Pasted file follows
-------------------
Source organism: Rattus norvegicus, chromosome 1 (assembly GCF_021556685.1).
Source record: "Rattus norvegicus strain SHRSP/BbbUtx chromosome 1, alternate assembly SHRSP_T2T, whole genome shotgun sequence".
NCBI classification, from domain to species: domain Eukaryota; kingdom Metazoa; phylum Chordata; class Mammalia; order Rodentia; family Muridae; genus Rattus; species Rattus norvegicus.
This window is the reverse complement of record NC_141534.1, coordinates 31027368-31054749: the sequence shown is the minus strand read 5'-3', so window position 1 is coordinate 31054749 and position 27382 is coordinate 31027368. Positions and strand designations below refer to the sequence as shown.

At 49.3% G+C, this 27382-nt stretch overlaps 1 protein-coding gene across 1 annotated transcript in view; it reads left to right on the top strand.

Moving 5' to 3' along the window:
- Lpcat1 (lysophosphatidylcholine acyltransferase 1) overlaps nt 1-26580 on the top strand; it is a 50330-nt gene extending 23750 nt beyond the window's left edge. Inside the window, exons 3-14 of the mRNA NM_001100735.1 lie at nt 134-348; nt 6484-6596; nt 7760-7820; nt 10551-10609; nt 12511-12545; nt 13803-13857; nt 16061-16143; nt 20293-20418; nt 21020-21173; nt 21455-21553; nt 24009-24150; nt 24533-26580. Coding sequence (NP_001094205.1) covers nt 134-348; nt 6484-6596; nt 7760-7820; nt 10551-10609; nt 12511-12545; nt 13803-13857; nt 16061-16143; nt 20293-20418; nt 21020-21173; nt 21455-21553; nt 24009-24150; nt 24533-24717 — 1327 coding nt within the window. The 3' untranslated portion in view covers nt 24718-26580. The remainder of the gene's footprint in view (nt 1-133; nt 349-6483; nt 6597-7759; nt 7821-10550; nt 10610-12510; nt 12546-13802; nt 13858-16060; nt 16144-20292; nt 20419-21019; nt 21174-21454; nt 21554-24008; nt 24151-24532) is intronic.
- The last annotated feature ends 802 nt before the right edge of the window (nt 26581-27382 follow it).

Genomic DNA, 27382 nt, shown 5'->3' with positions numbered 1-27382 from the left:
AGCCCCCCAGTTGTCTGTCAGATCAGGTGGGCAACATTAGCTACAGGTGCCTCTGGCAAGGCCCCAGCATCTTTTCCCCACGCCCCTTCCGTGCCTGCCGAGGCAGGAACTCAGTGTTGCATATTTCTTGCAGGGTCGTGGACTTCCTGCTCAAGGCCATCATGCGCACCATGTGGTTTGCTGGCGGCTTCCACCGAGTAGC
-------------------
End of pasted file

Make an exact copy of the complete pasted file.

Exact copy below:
Source organism: Rattus norvegicus, chromosome 1 (assembly GCF_021556685.1).
Source record: "Rattus norvegicus strain SHRSP/BbbUtx chromosome 1, alternate assembly SHRSP_T2T, whole genome shotgun sequence".
NCBI classification, from domain to species: domain Eukaryota; kingdom Metazoa; phylum Chordata; class Mammalia; order Rodentia; family Muridae; genus Rattus; species Rattus norvegicus.
This window is the reverse complement of record NC_141534.1, coordinates 31027368-31054749: the sequence shown is the minus strand read 5'-3', so window position 1 is coordinate 31054749 and position 27382 is coordinate 31027368. Positions and strand designations below refer to the sequence as shown.

At 49.3% G+C, this 27382-nt stretch overlaps 1 protein-coding gene across 1 annotated transcript in view; it reads left to right on the top strand.

Moving 5' to 3' along the window:
- Lpcat1 (lysophosphatidylcholine acyltransferase 1) overlaps nt 1-26580 on the top strand; it is a 50330-nt gene extending 23750 nt beyond the window's left edge. Inside the window, exons 3-14 of the mRNA NM_001100735.1 lie at nt 134-348; nt 6484-6596; nt 7760-7820; nt 10551-10609; nt 12511-12545; nt 13803-13857; nt 16061-16143; nt 20293-20418; nt 21020-21173; nt 21455-21553; nt 24009-24150; nt 24533-26580. Coding sequence (NP_001094205.1) covers nt 134-348; nt 6484-6596; nt 7760-7820; nt 10551-10609; nt 12511-12545; nt 13803-13857; nt 16061-16143; nt 20293-20418; nt 21020-21173; nt 21455-21553; nt 24009-24150; nt 24533-24717 — 1327 coding nt within the window. The 3' untranslated portion in view covers nt 24718-26580. The remainder of the gene's footprint in view (nt 1-133; nt 349-6483; nt 6597-7759; nt 7821-10550; nt 10610-12510; nt 12546-13802; nt 13858-16060; nt 16144-20292; nt 20419-21019; nt 21174-21454; nt 21554-24008; nt 24151-24532) is intronic.
- The last annotated feature ends 802 nt before the right edge of the window (nt 26581-27382 follow it).

Genomic DNA, 27382 nt, shown 5'->3' with positions numbered 1-27382 from the left:
AGCCCCCCAGTTGTCTGTCAGATCAGGTGGGCAACATTAGCTACAGGTGCCTCTGGCAAGGCCCCAGCATCTTTTCCCCACGCCCCTTCCGTGCCTGCCGAGGCAGGAACTCAGTGTTGCATATTTCTTGCAGGGTCGTGGACTTCCTGCTCAAGGCCATCATGCGCACCATGTGGTTTGCTGGCGGCTTCCACCGAGTAGC